Following the Terrorist Informal Money Trail: The Hawala Financial Mechanism
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Since 911, investigations into the al Qaeda financial network have led to several notable successes in the United States and Europe. Much of this achievement in the United States has resulted from strengthening the financial investigatory powers of domestic law enforcement agencies and coordinating them through the Treasury Departments new Foreign Terrorist Asset Tracking Center. In other countries, such as France, the Paris-based Financial Action Task Force is helping to coordinate the tracking of terrorist funds through the global banking system and cracking down on countries that fail to improve transparency and regulation. These efforts are already proving useful in uncovering large-scale drug trafficking and money-laundering operations. They also have helped reveal important information about terrorist group financing. Financial investigators tracking al Qaedas assets rely heavily on data and paper trails from commercial banks and financial regulators in pursuing and investigating leads. Such data have included the tracing of wire transfers between suspected hijacker Mohammed Atta and Shaykh Saiid of Dubai, believed to be one of Osama bin Ladens key financial operatives. Unfortunately, these efforts have achieved little success to date in reaching the core of the al Qaeda financial network. The problem is that much of the organizations funding mechanisms -- like its cells -- are small and inconspicuous, often using a traditional Muslim method of money exchange called Hawala. In essence, Hawala is a transfer or remittance from one party to another without the use of a formal financial institution such as a bank or money exchange, and is, in this sense, an informal transaction. This article describes the workings of the Hawala system, the extent of the system, and methods to combat terrorist use of the system.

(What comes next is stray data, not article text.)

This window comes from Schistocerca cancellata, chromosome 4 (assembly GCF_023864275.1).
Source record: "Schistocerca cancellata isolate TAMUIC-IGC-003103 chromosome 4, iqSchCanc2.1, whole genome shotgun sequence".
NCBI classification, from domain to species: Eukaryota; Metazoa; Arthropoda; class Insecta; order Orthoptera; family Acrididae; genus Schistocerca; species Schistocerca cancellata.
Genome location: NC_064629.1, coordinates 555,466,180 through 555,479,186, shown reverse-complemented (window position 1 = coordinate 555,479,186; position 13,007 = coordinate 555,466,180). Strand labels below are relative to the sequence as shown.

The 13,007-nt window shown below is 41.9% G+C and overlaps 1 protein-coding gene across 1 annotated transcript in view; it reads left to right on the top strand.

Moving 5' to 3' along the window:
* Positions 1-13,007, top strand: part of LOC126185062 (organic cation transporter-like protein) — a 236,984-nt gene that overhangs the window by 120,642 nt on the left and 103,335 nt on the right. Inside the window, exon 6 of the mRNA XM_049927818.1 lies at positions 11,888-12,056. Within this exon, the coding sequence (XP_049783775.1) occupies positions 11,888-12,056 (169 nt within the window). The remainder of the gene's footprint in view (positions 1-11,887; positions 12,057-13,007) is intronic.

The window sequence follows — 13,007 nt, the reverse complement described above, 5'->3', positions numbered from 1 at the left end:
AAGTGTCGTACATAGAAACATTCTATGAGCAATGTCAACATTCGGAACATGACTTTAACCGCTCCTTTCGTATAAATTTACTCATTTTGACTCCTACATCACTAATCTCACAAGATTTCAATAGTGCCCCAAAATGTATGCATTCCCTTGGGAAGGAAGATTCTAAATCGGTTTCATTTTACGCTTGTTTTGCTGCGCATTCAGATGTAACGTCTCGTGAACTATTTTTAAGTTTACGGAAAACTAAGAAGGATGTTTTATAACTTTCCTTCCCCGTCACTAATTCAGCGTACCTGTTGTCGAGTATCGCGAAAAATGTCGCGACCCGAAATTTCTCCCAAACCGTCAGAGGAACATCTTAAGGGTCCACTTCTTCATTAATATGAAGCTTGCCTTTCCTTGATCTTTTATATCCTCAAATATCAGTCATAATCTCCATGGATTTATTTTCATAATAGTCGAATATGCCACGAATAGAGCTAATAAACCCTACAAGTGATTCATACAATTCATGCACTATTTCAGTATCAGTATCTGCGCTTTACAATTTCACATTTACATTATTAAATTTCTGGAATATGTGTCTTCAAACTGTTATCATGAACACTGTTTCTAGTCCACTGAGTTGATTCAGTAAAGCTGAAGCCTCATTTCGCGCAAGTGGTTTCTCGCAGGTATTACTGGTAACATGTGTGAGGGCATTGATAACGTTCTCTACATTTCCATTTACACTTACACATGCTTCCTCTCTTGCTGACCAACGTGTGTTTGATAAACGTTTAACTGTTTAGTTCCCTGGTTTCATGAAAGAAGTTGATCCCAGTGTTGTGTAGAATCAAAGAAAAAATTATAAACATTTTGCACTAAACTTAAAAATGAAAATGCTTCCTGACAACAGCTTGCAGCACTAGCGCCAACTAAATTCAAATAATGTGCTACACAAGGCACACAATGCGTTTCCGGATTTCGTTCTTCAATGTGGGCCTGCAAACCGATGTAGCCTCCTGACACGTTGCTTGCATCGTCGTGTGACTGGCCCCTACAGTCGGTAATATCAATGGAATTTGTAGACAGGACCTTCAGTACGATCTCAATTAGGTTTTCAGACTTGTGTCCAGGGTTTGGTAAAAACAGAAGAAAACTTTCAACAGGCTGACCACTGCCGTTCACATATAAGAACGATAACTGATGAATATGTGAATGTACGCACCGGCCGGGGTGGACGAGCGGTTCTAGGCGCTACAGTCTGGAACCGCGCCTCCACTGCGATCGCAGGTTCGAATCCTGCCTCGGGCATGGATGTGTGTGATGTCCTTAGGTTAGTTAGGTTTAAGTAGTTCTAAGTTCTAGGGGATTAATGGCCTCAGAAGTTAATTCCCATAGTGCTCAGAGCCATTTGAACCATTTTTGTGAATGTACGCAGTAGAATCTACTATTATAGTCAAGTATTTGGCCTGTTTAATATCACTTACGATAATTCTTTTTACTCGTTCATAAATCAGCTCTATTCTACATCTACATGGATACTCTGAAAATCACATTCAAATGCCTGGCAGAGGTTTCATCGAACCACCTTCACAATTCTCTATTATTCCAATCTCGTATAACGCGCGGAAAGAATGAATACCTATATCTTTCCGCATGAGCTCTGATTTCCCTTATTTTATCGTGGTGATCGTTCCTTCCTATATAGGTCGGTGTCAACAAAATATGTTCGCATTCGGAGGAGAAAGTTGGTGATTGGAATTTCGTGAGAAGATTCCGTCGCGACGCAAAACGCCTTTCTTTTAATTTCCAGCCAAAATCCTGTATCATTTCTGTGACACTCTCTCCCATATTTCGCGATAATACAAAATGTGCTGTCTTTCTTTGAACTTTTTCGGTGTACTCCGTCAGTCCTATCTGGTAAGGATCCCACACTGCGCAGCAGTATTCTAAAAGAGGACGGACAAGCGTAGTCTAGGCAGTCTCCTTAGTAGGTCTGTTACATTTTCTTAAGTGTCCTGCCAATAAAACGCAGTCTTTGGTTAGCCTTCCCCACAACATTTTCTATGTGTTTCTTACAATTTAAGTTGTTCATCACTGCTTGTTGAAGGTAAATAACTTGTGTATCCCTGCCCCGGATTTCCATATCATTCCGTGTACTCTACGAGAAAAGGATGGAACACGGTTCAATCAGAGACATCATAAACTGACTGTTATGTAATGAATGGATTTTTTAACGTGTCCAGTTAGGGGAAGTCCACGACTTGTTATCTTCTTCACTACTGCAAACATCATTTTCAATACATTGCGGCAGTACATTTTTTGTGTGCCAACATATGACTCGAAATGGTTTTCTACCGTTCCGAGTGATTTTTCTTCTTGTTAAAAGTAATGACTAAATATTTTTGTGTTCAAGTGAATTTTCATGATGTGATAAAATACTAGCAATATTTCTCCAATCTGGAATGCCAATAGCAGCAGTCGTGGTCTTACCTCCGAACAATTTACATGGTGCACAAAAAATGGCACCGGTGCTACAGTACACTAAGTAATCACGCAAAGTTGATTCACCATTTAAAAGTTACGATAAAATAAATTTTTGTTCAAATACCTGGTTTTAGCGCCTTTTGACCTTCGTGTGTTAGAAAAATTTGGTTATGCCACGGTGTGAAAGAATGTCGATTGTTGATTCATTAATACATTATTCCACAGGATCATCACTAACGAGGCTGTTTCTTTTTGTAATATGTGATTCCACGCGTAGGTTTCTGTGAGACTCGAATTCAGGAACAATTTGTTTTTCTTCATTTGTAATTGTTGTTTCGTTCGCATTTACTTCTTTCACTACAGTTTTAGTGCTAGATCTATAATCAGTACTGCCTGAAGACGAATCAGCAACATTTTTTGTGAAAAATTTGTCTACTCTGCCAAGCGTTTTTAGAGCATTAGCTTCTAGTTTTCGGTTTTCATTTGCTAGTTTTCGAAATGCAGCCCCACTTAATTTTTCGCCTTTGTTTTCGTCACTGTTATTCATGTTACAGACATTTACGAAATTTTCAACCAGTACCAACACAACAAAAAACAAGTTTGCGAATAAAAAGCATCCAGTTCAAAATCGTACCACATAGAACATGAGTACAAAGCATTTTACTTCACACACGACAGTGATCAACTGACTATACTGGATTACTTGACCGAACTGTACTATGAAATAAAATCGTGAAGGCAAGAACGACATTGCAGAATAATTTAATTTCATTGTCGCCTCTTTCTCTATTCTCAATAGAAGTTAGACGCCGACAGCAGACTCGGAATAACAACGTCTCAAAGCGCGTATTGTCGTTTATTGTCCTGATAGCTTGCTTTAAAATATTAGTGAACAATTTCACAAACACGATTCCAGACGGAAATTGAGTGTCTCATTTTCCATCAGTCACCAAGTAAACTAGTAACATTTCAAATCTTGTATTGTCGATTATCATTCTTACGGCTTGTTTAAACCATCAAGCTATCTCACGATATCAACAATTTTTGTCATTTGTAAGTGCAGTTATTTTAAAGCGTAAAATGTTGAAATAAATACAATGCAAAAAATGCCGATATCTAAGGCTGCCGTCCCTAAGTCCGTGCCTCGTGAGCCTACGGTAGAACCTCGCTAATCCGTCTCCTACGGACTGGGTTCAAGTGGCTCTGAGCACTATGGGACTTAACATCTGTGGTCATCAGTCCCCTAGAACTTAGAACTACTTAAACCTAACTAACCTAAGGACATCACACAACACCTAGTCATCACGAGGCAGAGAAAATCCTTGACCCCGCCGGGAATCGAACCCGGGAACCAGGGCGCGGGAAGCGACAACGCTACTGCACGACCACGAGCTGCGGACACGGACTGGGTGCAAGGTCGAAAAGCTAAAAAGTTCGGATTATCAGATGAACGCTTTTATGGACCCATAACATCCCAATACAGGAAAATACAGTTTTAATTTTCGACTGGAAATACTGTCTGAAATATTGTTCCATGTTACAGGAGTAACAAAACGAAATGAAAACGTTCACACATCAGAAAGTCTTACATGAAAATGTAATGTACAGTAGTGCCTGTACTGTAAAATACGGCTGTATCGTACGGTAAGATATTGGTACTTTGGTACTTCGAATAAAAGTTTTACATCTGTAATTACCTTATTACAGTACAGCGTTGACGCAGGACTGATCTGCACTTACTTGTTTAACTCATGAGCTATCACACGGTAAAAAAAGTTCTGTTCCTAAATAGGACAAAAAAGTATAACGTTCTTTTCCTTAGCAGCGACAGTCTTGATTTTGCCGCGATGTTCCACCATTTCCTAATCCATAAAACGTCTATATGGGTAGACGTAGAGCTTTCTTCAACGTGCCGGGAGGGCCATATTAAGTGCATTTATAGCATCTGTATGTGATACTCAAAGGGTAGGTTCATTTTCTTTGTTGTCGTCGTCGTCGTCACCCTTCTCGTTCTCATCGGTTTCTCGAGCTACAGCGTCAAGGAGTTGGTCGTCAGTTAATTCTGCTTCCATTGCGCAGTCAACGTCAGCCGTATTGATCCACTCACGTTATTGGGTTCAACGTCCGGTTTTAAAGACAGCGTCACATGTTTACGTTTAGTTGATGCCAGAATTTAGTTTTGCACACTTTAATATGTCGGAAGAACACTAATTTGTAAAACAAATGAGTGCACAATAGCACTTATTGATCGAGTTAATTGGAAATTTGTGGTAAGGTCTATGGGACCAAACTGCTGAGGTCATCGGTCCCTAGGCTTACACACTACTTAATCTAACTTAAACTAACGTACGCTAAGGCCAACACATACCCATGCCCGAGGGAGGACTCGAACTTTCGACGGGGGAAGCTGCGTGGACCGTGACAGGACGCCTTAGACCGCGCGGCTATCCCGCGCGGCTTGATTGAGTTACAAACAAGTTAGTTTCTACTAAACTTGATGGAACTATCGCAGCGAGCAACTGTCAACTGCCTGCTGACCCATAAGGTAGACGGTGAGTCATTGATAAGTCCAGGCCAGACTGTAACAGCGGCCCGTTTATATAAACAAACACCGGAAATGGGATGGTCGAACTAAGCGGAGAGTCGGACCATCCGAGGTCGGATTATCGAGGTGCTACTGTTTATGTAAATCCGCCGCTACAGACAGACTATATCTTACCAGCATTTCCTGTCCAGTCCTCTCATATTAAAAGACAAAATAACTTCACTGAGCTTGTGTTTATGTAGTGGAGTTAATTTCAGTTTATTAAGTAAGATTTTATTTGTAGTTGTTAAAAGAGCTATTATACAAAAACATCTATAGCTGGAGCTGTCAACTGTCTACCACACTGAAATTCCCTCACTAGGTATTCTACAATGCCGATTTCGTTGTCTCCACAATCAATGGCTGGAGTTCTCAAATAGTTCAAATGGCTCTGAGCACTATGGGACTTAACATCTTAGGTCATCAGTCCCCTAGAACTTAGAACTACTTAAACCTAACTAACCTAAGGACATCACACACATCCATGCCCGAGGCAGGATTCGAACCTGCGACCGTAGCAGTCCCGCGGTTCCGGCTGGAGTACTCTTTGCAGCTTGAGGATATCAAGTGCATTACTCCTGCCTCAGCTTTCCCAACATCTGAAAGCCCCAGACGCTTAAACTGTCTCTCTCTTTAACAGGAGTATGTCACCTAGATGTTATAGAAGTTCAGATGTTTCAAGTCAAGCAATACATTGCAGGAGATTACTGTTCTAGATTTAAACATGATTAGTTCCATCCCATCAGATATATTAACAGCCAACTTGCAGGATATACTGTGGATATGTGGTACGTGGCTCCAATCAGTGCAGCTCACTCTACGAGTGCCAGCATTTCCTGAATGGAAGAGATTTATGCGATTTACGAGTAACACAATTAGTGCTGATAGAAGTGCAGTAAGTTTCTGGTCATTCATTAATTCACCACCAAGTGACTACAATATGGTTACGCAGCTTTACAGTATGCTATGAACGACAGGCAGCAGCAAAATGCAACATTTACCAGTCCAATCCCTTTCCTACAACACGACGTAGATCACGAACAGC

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Hancock, Daniel A. (Monterey, California. Naval Postgraduate School, 2008-03);Since September 11, 2001, U.S. counter-terror efforts to disrupt al Qaeda's finances have been imprecise at best; at worst, they have had profound negative effects. The question of why hawala poses such a great threat and ...
Looney, R.E. (2003);Since 9/ 11, investigations into the al-Qaeda financial network have led to several notable successes in the United States and Europe. Much of this achievement in the United States has resulted from strengthening the financial ...
Hancock, Daniel A. (Naval Postgraduate School (U.S.)Program for Culture and Conflict Studies, 2008-06-12);"Since September 11, 2001, U.S. counter-terror efforts to disrupt al Qa'ida's finances have been imprecise at best; at worst, they have had profound negative effects. The question of why hawala poses such a great threat ...